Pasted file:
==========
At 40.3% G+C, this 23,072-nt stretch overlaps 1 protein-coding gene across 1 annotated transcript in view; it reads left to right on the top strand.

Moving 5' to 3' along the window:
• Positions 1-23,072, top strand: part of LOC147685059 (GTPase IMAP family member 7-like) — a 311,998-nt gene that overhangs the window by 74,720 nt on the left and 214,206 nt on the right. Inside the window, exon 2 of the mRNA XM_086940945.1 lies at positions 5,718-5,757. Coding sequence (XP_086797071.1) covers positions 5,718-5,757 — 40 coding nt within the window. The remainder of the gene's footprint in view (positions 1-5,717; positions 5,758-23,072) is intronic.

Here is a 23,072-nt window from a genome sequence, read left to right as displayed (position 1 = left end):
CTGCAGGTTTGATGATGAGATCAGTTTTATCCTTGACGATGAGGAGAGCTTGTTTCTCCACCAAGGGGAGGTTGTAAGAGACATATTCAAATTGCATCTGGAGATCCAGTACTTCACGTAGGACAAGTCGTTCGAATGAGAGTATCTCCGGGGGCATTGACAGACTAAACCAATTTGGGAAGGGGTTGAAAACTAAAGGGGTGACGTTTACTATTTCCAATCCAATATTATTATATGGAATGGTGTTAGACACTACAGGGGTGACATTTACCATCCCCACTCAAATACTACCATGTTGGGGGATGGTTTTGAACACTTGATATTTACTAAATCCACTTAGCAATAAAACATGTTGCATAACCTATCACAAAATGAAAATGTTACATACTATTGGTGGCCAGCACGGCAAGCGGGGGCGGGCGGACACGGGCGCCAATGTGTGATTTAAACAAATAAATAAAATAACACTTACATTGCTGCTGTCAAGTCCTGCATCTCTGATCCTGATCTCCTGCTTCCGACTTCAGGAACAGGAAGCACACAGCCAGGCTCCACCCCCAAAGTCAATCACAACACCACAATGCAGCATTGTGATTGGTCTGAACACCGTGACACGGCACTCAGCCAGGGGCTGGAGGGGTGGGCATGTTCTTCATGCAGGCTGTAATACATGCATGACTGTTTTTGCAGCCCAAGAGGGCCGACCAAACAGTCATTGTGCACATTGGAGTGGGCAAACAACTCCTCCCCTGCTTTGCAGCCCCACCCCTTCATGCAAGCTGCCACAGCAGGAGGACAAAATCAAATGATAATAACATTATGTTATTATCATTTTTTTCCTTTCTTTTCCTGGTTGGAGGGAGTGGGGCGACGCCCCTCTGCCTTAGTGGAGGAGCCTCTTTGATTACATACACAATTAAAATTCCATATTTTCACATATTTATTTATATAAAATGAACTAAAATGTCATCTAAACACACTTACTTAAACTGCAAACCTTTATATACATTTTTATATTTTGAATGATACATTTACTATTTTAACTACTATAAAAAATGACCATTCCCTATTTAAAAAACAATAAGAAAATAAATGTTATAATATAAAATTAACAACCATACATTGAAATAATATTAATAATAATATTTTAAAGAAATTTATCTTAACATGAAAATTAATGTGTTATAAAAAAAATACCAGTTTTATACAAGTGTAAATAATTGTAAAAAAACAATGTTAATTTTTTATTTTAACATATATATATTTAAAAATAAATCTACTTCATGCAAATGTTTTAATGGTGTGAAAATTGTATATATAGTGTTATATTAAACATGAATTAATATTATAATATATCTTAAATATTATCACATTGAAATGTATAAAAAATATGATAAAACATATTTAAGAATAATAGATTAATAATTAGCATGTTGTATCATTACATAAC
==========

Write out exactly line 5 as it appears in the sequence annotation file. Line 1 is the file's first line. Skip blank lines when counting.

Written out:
CTGCAGGTTTGATGATGAGATCAGTTTTATCCTTGACGATGAGGAGAGCTTGTTTCTCCACCAAGGGGAGGTTGTAAGAGACATATTCAAATTGCATCTGGAGATCCAGTACTTCACGTAGGACAAGTCGTTCGAATGAGAGTATCTCCGGGGGCATTGACAGACTAAACCAATTTGGGAAGGGGTTGAAAACTAAAGGGGTGACGTTTACTATTTCCAATCCAATATTATTATATGGAATGGTGTTAGACACTACAGGGGTGACATTTACCATCCCCACTCAAATACTACCATGTTGGGGGATGGTTTTGAACACTTGATATTTACTAAATCCACTTAGCAATAAAACATGTTGCATAACCTATCACAAAATGAAAATGTTACATACTATTGGTGGCCAGCACGGCAAGCGGGGGCGGGCGGACACGGGCGCCAATGTGTGATTTAAACAAATAAATAAAATAACACTTACATTGCTGCTGTCAAGTCCTGCATCTCTGATCCTGATCTCCTGCTTCCGACTTCAGGAACAGGAAGCACACAGCCAGGCTCCACCCCCAAAGTCAATCACAACACCACAATGCAGCATTGTGATTGGTCTGAACACCGTGACACGGCACTCAGCCAGGGGCTGGAGGGGTGGGCATGTTCTTCATGCAGGCTGTAATACATGCATGACTGTTTTTGCAGCCCAAGAGGGCCGACCAAACAGTCATTGTGCACATTGGAGTGGGCAAACAACTCCTCCCCTGCTTTGCAGCCCCACCCCTTCATGCAAGCTGCCACAGCAGGAGGACAAAATCAAATGATAATAACATTATGTTATTATCATTTTTTTCCTTTCTTTTCCTGGTTGGAGGGAGTGGGGCGACGCCCCTCTGCCTTAGTGGAGGAGCCTCTTTGATTACATACACAATTAAAATTCCATATTTTCACATATTTATTTATATAAAATGAACTAAAATGTCATCTAAACACACTTACTTAAACTGCAAACCTTTATATACATTTTTATATTTTGAATGATACATTTACTATTTTAACTACTATAAAAAATGACCATTCCCTATTTAAAAAACAATAAGAAAATAAATGTTATAATATAAAATTAACAACCATACATTGAAATAATATTAATAATAATATTTTAAAGAAATTTATCTTAACATGAAAATTAATGTGTTATAAAAAAAATACCAGTTTTATACAAGTGTAAATAATTGTAAAAAAACAATGTTAATTTTTTATTTTAACATATATATATTTAAAAATAAATCTACTTCATGCAAATGTTTTAATGGTGTGAAAATTGTATATATAGTGTTATATTAAACATGAATTAATATTATAATATATCTTAAATATTATCACATTGAAATGTATAAAAAATATGATAAAACATATTTAAGAATAATAGATTAATAATTAGCATGTTGTATCATTACATAAC